Part two of the Anthropomorphism Series will deal with the Three Factor Theory of Anthropomorphism by Epley et all (2007). The authors have found three factors that explain the variability of anthropomorphizing. In their theory they state that anthropomorphism depends on three factors: Elicited agent knowledge, effectance motivation, and sociality motivation. The latter is rooted in the basic desire for social connection. People lacking human connection are more likely to anthropomorphize (Epley at al., 2007). So as long as corona forces me to work all alone in my home office, I fully stand by the fact that I will bid farewell to Alexa before I unplug her, suspending my disbelief that Alexa is just a machine and not a She.
Coeckelbergh, M. (2021). Three Responses to Anthropomorphism in Social Robotics: Towards a Critical, Relational, and Hermeneutic Approach. International Journal of Social Robotics, 42(1), 143. https://doi.org/10.1007/s12369-021-00770-0
Epley, N., Waytz, A., & Cacioppo, J. T. (2007). On seeing human: A three-factor theory of anthropomorphism. Psychological Review, 114(4), 864-886. https://doi.org/10.1037/0033-295×.114.4.864
Hoff, K. & Bashir, M. (2015). Trust in Automation: Integrating Empirical Evidence on Factors That Influence Trust. Human Factors The Journal of the Human Factors and Ergonomics Society. 57. 407-434. 10.1177/0018720814547570.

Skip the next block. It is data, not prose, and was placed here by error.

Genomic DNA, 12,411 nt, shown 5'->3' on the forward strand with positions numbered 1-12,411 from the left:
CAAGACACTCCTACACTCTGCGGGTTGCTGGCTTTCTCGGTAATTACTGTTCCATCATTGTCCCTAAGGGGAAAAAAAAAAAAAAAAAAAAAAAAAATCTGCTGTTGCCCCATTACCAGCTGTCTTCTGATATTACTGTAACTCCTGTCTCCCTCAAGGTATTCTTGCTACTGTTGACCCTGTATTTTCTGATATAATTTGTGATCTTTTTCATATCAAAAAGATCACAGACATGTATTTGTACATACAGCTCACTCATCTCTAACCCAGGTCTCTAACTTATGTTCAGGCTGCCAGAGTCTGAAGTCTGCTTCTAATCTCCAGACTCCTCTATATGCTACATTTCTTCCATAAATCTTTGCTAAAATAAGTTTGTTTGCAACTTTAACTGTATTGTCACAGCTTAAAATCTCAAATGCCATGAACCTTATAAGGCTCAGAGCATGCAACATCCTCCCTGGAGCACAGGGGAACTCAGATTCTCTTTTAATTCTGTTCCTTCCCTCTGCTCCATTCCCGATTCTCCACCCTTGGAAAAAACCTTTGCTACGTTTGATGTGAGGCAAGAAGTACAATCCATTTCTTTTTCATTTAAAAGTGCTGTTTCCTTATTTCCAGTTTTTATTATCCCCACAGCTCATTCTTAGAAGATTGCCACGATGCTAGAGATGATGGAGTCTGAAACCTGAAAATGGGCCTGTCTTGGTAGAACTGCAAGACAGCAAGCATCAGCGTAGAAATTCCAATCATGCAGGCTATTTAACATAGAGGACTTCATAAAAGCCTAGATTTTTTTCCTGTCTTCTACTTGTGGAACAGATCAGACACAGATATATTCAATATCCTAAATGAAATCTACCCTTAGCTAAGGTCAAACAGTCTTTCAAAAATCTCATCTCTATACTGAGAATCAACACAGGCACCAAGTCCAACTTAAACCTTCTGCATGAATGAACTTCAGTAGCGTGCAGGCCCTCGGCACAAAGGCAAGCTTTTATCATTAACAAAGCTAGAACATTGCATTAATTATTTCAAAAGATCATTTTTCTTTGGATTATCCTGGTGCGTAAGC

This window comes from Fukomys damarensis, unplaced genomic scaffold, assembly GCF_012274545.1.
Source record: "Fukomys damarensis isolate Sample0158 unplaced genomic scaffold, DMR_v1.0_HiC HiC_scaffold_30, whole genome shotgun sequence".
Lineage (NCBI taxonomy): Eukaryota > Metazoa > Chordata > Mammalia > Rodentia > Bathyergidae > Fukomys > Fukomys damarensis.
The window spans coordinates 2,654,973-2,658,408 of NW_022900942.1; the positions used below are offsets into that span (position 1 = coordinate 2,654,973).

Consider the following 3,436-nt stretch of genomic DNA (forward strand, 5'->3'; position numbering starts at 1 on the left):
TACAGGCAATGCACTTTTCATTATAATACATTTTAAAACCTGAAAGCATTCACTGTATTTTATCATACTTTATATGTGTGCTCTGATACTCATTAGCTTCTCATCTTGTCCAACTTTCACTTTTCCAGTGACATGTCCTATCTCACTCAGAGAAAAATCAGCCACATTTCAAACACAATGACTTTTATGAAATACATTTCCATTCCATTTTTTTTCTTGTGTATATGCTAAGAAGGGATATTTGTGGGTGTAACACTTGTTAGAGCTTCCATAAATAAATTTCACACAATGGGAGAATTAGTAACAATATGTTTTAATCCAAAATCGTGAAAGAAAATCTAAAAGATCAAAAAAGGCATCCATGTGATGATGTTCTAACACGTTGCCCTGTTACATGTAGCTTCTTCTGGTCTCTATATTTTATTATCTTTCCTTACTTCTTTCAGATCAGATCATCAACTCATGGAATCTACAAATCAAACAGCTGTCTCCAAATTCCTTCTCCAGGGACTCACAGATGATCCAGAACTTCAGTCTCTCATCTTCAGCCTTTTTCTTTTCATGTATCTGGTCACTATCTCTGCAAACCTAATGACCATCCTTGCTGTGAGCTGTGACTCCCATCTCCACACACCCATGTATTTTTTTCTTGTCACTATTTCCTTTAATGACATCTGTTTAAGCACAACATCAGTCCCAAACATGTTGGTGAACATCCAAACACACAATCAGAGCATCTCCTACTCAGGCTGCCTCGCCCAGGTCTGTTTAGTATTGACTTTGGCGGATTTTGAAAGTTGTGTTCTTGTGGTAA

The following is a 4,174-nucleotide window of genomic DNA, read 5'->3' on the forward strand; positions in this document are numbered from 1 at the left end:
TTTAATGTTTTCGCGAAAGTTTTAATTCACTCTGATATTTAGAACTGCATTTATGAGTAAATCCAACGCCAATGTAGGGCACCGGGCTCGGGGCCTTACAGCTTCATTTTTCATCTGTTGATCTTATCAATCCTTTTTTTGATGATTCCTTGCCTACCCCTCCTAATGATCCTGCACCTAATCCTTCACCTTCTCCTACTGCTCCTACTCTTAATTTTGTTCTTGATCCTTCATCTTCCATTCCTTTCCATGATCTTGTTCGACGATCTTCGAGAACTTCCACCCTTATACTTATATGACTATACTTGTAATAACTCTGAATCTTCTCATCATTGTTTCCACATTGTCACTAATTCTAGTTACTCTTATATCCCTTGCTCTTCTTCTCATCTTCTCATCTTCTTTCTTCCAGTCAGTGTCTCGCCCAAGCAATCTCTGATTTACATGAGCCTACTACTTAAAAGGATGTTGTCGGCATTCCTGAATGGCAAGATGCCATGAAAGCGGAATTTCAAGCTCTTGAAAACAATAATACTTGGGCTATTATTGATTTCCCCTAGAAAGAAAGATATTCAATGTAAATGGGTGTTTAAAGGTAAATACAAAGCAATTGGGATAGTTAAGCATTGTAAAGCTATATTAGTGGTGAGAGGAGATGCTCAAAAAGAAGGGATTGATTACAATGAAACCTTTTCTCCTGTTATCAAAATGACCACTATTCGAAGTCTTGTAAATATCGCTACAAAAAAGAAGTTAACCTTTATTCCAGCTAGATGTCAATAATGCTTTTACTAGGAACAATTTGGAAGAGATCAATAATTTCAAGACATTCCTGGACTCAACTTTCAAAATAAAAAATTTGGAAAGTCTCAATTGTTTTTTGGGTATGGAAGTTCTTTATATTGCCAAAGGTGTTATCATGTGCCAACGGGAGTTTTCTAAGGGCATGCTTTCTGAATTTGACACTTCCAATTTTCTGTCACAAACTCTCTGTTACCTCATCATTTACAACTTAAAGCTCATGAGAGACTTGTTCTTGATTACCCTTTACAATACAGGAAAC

Ruijten, P. A. M., Haans, A., Ham, J., & Midden, C. J. H. (2019). Perceived Human-Likeness of Social Robots: Testing the Rasch Model as a Method for Measuring Anthropomorphism. International Journal of Social Robotics, 11(3), 477-494. https://doi.org/10.1007/s12369-019-00516-z
The Society for the Study of Artificial Intelligence and Simulation of Behaviour Conference(AISB, 2021): The Impact of Anthropomorphism on Human Understanding of Intelligent Systems
Waytz, A., Epley, N., & Cacioppo, J. T. (2010). Social Cognition Unbound: Insights Into Anthropomorphism and Dehumanization. Current Directions in Psychological Science, 19(1), 58-62. https://doi.org/10.1177/0963721409359302